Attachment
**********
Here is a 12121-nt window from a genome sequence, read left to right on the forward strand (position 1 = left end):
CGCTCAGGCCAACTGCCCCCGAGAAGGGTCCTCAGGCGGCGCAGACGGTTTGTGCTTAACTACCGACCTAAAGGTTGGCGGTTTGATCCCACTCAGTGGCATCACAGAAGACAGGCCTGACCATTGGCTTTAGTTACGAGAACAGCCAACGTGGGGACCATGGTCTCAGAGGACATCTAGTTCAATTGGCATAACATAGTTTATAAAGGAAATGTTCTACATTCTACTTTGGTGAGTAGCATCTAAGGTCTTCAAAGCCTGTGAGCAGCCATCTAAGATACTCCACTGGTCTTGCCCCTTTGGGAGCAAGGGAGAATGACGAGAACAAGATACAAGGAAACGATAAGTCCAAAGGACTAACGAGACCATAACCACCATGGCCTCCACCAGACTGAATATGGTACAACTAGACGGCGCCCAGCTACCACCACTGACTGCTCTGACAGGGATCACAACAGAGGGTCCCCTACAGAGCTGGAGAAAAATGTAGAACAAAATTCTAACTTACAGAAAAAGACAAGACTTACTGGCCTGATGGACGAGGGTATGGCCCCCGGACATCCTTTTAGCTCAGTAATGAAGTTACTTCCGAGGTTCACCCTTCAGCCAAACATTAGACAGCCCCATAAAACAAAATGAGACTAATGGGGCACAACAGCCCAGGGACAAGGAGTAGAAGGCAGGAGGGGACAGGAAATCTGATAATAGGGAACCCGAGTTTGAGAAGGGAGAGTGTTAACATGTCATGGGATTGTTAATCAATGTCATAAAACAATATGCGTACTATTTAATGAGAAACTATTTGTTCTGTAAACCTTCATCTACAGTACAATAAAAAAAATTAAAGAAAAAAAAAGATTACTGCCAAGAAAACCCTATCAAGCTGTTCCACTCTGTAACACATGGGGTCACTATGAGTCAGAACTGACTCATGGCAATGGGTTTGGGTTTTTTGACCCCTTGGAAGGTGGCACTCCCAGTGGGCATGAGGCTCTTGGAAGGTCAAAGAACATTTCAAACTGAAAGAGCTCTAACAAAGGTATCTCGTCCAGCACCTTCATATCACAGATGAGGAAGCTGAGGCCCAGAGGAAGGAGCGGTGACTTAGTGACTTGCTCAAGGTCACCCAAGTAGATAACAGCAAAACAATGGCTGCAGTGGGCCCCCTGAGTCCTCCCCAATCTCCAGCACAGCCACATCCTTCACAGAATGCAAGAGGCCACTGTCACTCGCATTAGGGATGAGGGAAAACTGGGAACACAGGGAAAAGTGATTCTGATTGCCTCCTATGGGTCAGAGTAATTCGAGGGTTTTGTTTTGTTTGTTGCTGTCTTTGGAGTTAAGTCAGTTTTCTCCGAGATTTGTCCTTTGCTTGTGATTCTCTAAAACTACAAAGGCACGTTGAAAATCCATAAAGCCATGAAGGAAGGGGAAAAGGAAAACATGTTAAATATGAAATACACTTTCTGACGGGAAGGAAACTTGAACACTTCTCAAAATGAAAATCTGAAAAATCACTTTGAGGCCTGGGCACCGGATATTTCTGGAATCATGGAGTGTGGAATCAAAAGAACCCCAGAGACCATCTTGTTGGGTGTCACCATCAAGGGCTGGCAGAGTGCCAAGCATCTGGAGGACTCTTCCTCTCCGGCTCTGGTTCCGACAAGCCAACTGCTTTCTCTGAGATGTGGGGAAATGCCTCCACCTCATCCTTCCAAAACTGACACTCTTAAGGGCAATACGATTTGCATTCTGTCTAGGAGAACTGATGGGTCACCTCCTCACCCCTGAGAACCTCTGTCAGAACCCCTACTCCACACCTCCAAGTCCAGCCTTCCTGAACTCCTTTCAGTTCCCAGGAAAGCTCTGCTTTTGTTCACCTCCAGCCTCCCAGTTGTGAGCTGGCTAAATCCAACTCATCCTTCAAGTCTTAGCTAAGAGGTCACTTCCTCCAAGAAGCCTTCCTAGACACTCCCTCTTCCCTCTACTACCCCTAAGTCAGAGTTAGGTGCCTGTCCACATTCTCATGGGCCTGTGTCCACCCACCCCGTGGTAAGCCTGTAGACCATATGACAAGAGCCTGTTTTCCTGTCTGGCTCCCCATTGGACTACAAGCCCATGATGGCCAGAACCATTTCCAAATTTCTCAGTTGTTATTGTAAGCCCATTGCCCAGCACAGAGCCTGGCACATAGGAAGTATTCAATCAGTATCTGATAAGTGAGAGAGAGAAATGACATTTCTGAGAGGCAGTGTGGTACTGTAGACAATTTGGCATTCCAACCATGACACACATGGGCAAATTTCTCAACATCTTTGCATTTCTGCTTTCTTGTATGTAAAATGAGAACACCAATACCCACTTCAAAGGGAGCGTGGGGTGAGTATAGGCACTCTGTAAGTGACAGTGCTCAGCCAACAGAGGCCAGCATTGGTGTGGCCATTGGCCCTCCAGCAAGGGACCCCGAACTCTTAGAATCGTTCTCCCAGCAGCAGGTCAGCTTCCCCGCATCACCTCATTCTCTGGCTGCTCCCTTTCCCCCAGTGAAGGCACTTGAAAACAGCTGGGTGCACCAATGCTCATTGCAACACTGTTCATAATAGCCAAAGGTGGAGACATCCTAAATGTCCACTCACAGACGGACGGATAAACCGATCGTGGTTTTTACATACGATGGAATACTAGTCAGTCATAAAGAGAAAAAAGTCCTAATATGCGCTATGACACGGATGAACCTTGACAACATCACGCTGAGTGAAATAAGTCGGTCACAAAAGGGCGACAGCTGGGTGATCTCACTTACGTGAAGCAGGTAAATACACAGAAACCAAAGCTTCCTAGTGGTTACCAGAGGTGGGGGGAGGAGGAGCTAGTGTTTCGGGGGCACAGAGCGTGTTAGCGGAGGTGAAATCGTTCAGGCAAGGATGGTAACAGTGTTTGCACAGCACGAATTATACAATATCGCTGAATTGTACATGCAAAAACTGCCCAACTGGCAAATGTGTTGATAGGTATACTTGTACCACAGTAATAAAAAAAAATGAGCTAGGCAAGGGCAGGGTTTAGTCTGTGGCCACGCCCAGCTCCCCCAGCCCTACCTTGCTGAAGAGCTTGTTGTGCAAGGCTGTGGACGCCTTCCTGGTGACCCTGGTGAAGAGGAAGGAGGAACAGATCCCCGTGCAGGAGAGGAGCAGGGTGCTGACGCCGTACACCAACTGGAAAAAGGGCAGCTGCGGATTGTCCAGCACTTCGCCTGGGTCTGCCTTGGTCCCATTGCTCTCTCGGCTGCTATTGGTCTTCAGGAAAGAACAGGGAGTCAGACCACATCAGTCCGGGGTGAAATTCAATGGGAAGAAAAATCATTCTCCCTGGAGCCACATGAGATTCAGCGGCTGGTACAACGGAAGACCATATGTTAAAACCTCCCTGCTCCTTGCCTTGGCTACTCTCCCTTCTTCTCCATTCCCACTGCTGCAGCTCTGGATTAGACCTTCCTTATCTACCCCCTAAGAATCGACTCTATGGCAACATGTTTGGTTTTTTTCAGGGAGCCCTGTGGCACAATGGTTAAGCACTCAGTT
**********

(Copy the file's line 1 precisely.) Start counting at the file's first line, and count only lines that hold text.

Here is a 12121-nt window from a genome sequence, read left to right on the forward strand (position 1 = left end):